LAHORE, Pakistan — In small groups, the girls begin streaming into the tiny concrete-walled room that serves as a dance academy.
A dozen gangly youngsters plop down on the bare cement floor, chattering incessantly, pulling their hair back into elastic bands and fastening their payal, the clusters of bells braceleting the dancers’ ankles and lower legs. The chatter hushes briefly as the call to prayer rings out from a nearby mosque, and the students scramble to cover their heads with their shawls in silent deference.
Off in one corner, across from musicians readying their instruments (two drums and a harmonium) sits Zeenat Begum, whose daughters — ages 12, 13 and 14 — are preparing to perform. Many Pakistanis put a premium on sons, who are groomed to earn a living and support their families, but Begum has set her daughters on a career path that can lead either to international acclaim or to less-than-honorable reputations in their homeland.
Herself a retired dancer, Begum enrolled them in the back-street Classical Dance Academy in Lahore, defying religious conservatives who make insinuations about female performers and obscene behavior. The classical dance form known as kathak evolved in India as part of religious traditions in which performers use movement and facial expressions to tell a story. Under the influence of the Mughal courts, the most talented dancers became wealthy courtiers and famed entertainers.
But since the advent of the restrictive Islamist rule imposed by military ruler Mohammed Zia ul-Haq from 1978 to 1988, dance has declined in Pakistan. The Pakistan National Council of Arts has made efforts to bring it back to the stage, but many in this overwhelmingly Muslim nation still see dance as a base display of licentiousness. Dancers here remain tainted by the assumption that they also dabble in prostitution.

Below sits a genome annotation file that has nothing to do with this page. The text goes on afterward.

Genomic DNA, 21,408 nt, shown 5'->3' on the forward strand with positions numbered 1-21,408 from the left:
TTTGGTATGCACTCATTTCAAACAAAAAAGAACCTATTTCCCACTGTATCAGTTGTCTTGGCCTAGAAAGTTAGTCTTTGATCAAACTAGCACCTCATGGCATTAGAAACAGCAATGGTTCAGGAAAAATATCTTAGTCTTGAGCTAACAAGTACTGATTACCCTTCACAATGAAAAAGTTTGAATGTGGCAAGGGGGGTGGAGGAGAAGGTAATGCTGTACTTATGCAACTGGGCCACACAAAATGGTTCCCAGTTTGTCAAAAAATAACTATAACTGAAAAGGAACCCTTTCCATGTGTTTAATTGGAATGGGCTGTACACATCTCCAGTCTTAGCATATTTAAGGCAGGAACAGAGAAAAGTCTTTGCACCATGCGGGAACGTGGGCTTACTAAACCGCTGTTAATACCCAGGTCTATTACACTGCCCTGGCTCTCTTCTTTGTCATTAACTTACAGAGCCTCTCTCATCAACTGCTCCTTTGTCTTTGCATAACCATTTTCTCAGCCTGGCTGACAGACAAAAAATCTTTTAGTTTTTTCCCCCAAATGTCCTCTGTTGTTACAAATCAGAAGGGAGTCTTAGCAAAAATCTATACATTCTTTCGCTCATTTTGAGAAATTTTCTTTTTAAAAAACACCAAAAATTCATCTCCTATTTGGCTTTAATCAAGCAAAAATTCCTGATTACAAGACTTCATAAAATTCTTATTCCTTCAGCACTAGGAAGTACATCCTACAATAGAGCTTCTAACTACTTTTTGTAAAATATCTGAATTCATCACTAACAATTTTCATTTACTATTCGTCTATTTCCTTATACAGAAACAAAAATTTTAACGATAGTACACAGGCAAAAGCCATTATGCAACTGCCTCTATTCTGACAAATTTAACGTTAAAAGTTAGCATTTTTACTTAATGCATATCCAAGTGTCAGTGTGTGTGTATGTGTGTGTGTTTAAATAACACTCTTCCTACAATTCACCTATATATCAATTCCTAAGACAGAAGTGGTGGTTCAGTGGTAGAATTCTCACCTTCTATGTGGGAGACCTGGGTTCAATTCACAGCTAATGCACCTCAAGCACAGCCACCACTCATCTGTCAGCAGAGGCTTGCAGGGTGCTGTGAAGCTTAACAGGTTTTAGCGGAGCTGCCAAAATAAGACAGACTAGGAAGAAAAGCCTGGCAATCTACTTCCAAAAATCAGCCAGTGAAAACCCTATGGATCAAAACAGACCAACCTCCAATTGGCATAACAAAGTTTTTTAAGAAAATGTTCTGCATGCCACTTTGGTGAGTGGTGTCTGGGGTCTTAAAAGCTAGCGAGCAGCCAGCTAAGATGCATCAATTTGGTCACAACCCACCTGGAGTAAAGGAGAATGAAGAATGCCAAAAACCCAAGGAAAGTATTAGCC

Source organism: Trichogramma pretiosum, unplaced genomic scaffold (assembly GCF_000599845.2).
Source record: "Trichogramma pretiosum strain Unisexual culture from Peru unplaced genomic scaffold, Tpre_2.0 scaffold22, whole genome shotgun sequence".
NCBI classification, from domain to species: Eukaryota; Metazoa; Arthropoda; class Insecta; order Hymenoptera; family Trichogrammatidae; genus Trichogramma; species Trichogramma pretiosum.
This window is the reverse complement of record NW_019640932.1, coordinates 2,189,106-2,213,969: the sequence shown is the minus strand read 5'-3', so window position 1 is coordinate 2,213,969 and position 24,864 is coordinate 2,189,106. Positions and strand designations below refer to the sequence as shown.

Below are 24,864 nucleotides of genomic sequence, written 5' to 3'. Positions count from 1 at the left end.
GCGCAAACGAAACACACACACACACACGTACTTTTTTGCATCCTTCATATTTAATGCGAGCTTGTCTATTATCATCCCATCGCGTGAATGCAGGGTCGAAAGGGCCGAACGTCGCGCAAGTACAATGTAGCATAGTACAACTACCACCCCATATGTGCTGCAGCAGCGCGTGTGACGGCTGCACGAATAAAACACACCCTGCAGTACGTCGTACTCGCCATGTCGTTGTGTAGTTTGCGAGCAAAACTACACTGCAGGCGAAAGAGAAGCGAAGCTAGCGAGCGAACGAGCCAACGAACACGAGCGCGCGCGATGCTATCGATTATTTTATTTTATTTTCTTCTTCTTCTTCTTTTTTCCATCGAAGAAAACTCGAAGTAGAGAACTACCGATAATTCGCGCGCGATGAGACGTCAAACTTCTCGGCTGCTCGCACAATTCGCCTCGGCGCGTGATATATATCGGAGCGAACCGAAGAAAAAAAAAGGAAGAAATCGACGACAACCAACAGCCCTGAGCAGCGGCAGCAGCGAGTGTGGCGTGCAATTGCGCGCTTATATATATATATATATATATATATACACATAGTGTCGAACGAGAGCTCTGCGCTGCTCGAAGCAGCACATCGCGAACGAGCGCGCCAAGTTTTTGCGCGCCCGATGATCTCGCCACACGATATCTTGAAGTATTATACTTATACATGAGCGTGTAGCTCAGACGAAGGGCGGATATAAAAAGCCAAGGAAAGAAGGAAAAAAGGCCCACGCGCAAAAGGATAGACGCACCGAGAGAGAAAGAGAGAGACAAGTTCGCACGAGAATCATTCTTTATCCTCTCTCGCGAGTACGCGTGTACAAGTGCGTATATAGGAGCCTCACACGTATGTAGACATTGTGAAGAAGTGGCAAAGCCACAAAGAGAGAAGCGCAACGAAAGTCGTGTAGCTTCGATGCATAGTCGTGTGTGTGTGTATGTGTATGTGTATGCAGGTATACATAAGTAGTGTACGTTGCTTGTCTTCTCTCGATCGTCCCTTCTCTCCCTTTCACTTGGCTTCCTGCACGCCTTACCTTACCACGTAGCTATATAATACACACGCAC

Begum shies from questions, but studio owner and instructor Zafar Dilawar, an unimposing middle-aged man, is happy to talk. He has spent his life teaching dance at the studio near the old red-light district where his father was also a teacher beginning in 1957.
In the quiet before class starts, the instructor sips tea and explains that enrollment has dropped over the years because many of the dancers have gone abroad in pursuit of money and acclaim.
Most of the dancers at the school train with Dilawar, who proudly claims some of the best actresses in Pakistan among his former students.
“Those who know art appreciate it, and those who don’t, don’t appreciate it,” Dilawar says.
“Religion is a bane on Pakistan. In India, [dancing] is a part of their religion. In Pakistan, the mullahs are not prepared to listen,” he says. “I am among a very few keeping alive the art, otherwise it would have died save there is no dearth of talent in Pakistan.”
Begum, as she taps the ash from the end of a cigarette with a sky-blue varnished fingernail, says her daughters practice up to six hours a day. She hopes one day they will be rewarded for their diligence. The ideal age for beginning dance training is around 10 to 12, and it takes at least two years to become a good dancer.
And it is an ongoing process. Consider Nahid Siddiqui, among the most renowned classical dance performers in the world and also a sexagenarian. “She is still learning,” Dilawar says of the famously graceful woman who began training in her teens. “You learn throughout your life.”
The three sisters’ faces are set with concentration as they go through their routine. They dance with their eyes and with their hands; their feet, now tapping, now stamping, punctuate the rhythmic music and movements. When the music ends, the girls plop back down onto the floor — a bell has come loose during the complicated footwork and must be found and retied; a once-neat ponytail has come undone and must be rebraided.
No one applauds or even says “nice job.” But the instructor, without a flicker of change to his stoic expression, gives them a single nod before he turns his attention to the rest of the class.